Lana review

Lana is on the first floor of Hinchcliff House, an 1870s wool store transformed into a multi-level Italian dining experience.
Lana is on the first floor of Hinchcliff House, an 1870s wool store transformed into a multi-level Italian dining experience. Photo: Wolter Peeters

5-7 Young St Sydney, NSW 2000

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Opening hours Lunch Wed-Sat noon-2pm; dinner Wed-Sat 5pm-late
Prices Cheap (mains under $20)
Phone 02 7228 1400

Next time you're in the CBD, look up. A whole new skyline has been forming while you weren't here, pushing up out of the ground as if someone up above has been watering it.

One of the most interesting new structures is Quay Quarter, billed as "Sydney's newest urban neighbourhood", with its soaring tower stacked like a millefeuille; a showy, glowy lobby to be inserted by British designer Tom Dixon.

At its foot is Hinchcliff House, a deliciously restored 1870s wool store transformed into a multi-level Italian dining experience by the high-energy House Made Hospitality group.

Crisp potato and caviar.
Crisp potato and caviar. Photo: Wolter Peeters

I walk around the entire building twice looking for its fine diner, Lana. Steps lead down to Apollonia, a moody basement bar seemingly dug out of sandstone. Another door slides open to Grana, an all-day Italian diner on the ground floor; and a third reveals a serious in-house bakery with its own flour mill. Any of these portals will give access to the first floor, where Lana sprawls from wall to wall in a lush arrangement of high and low seating, backlit bar, timber beams, banquettes and kitchen.

But here's the thing about Lana. The four-course menu costs $89, which seems more than fair, but they can't stop adding things. I counted 11 different dishes, and may have missed a couple. That's crazy good value.

Former Russo and Russo head chef Alex Wong is one to watch, if you can raise your eyes from his snacks. There's a crisp cube of potato interleaved with dried kombu and topped with Ars Italica oscietra caviar.

Southern calamari, porcini, XO and green tomato.
Southern calamari, porcini, XO and green tomato. Photo: Wolter Peeters

A crumbed, deep-fried artichoke heart scattered with cured egg yolk. A single raw scallop on the shell touched with yuzu kosho and finely sliced cumquat. A sang choy bao of witlof leaf filled with diced raw kingfish. And that's just the first course. It's like sitting at a buffet table.

Wong has the art of slipping in the odd Japanese or Chinese flavour without it reducing the Italianness. Toasty fregola comes out as a porridge studded with black garlic and corn and splodged with creamy stracciatella. Is it fregola, congee or risotto?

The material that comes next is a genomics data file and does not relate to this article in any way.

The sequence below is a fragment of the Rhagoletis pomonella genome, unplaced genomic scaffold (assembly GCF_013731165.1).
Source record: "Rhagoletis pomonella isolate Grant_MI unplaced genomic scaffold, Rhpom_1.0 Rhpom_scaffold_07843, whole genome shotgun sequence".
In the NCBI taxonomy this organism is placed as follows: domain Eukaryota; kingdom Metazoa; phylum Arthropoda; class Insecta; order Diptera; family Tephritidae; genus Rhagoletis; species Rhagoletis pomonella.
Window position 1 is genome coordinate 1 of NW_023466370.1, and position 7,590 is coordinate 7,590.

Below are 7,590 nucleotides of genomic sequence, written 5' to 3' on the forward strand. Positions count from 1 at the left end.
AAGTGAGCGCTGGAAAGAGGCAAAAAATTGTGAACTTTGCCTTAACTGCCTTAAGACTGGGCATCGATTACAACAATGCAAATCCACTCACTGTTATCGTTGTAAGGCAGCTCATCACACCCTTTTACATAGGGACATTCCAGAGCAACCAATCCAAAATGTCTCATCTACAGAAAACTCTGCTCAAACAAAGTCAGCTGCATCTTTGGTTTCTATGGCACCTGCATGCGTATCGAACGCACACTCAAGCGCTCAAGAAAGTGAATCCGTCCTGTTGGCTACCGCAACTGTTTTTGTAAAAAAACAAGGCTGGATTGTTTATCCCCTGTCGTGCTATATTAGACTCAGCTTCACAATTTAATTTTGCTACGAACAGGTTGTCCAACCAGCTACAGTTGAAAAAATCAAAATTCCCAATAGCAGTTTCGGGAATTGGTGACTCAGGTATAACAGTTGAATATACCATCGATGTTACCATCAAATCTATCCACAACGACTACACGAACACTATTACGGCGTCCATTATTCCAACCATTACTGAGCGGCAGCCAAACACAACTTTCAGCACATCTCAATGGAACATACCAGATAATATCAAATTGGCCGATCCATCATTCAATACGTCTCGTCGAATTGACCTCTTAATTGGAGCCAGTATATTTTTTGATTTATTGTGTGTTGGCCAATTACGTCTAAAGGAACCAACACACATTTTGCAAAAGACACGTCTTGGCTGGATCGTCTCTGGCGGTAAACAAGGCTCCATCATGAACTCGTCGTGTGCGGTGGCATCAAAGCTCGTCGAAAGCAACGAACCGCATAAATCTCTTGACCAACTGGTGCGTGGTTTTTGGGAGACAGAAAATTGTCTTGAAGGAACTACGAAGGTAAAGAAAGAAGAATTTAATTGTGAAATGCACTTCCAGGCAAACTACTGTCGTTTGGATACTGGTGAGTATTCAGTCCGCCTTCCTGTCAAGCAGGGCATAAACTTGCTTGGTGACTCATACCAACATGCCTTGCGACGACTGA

Little green cappelletti pasta parcels of pork and prawn are scattered with warrigal greens and society garlic flowers in a fragrant chicken broth steeped with parmesan, kombu and bonito flakes. Pasta, or dumplings? Who cares? We fight over the last one.

Fregola, corn, black garlic and stracciatella.
Fregola, corn, black garlic and stracciatella. Photo: Wolter Peeters

I'll spare you all the details, but we haven't even hit the mains yet.

Jet-black squid ink and sake sauce adds drama to plancha-seared calamari, almost losing the plot with green tomato and a porcini XO sauce. Crisp-skinned, dry-aged Aquna Murray cod fillet is effortless, sauced with brown butter, tamari, capers and pickled finger lime.

Three desserts? This is madness. The zeppole bun, richly coated and filled with chocolate, would be enough. Or the mulberry, lemon, crisp meringue and milk sorbet. Not, perhaps, the passionfruit sorbet, which feels superfluous.

Pork and prawn cappelletti.
Pork and prawn cappelletti. Photo: Wolter Peeters

Cocktails with names such as "Fresh Cut Grass" are tailored, and wines go from a delicate but intense 2021 Ministry of Clouds Clare Valley Riesling ($17/$82) to the 2014 Albino Rocca "Angelo" Barbaresco from Piedmont ($331).

Lana over-delivers on just about everything. On polished and friendly service, on the integrity of the building, on the glamour of the dining experience, on the Schoenwald porcelain, the terrific breads, and the food.

In its own way, so does ground-floor Grana, where chef Gianluigi Castaldo does a knockout crescenza focaccia di Recco that sees a sheath of dough lined with a membrane of stracchino.

Mulberry, lemon myrtle and meringue.
Mulberry, lemon myrtle and meringue. Photo: Wolter Peeters

Apollonia is fun for a negroni on tap with a salumi platter, but without table service it's not in any position to over-deliver.

Lana, Grana and the gang have come at just the right time for the return of the corporate sector to the CBD. Things are definitely looking up.

The low-down

Lana

Drinks Inventive, fun cocktails; Moretti beer on tap; and a lively list of Australian labels and serious Italian bottles

Vegetarian On request

Pro tip Get in on "The Cracking". Every day, they crack open a few bottles not usually sold by the glass.

Terry Durack is chief restaurant critic for The Sydney Morning Herald and senior reviewer for the Good Food Guide. This rating is based on the Good Food Guide scoring system.

https://hinchcliffhouse.com/